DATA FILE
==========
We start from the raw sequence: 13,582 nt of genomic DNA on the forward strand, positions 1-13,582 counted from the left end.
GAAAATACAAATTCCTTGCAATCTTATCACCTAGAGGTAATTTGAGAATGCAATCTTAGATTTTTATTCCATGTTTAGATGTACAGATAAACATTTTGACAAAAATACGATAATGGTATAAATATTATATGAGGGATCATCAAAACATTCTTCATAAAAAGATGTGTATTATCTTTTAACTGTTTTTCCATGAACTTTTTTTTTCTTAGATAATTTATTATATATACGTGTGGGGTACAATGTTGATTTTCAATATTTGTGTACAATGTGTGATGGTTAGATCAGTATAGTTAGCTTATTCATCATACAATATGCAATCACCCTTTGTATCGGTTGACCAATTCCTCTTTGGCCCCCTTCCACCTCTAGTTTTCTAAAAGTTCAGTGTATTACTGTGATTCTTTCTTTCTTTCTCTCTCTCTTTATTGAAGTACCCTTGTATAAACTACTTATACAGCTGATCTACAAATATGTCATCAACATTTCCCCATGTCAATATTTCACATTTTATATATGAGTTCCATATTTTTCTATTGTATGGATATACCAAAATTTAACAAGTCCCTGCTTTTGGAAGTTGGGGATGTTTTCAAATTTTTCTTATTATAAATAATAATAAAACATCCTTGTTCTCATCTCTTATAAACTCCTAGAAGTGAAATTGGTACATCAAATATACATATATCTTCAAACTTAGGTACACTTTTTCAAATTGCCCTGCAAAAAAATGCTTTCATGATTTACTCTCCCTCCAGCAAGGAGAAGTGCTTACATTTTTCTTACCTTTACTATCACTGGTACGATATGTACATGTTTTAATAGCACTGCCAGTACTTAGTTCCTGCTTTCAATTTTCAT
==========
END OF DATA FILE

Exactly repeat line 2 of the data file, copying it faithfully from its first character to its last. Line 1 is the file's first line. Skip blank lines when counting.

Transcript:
GAAAATACAAATTCCTTGCAATCTTATCACCTAGAGGTAATTTGAGAATGCAATCTTAGATTTTTATTCCATGTTTAGATGTACAGATAAACATTTTGACAAAAATACGATAATGGTATAAATATTATATGAGGGATCATCAAAACATTCTTCATAAAAAGATGTGTATTATCTTTTAACTGTTTTTCCATGAACTTTTTTTTTCTTAGATAATTTATTATATATACGTGTGGGGTACAATGTTGATTTTCAATATTTGTGTACAATGTGTGATGGTTAGATCAGTATAGTTAGCTTATTCATCATACAATATGCAATCACCCTTTGTATCGGTTGACCAATTCCTCTTTGGCCCCCTTCCACCTCTAGTTTTCTAAAAGTTCAGTGTATTACTGTGATTCTTTCTTTCTTTCTCTCTCTCTTTATTGAAGTACCCTTGTATAAACTACTTATACAGCTGATCTACAAATATGTCATCAACATTTCCCCATGTCAATATTTCACATTTTATATATGAGTTCCATATTTTTCTATTGTATGGATATACCAAAATTTAACAAGTCCCTGCTTTTGGAAGTTGGGGATGTTTTCAAATTTTTCTTATTATAAATAATAATAAAACATCCTTGTTCTCATCTCTTATAAACTCCTAGAAGTGAAATTGGTACATCAAATATACATATATCTTCAAACTTAGGTACACTTTTTCAAATTGCCCTGCAAAAAAATGCTTTCATGATTTACTCTCCCTCCAGCAAGGAGAAGTGCTTACATTTTTCTTACCTTTACTATCACTGGTACGATATGTACATGTTTTAATAGCACTGCCAGTACTTAGTTCCTGCTTTCAATTTTCAT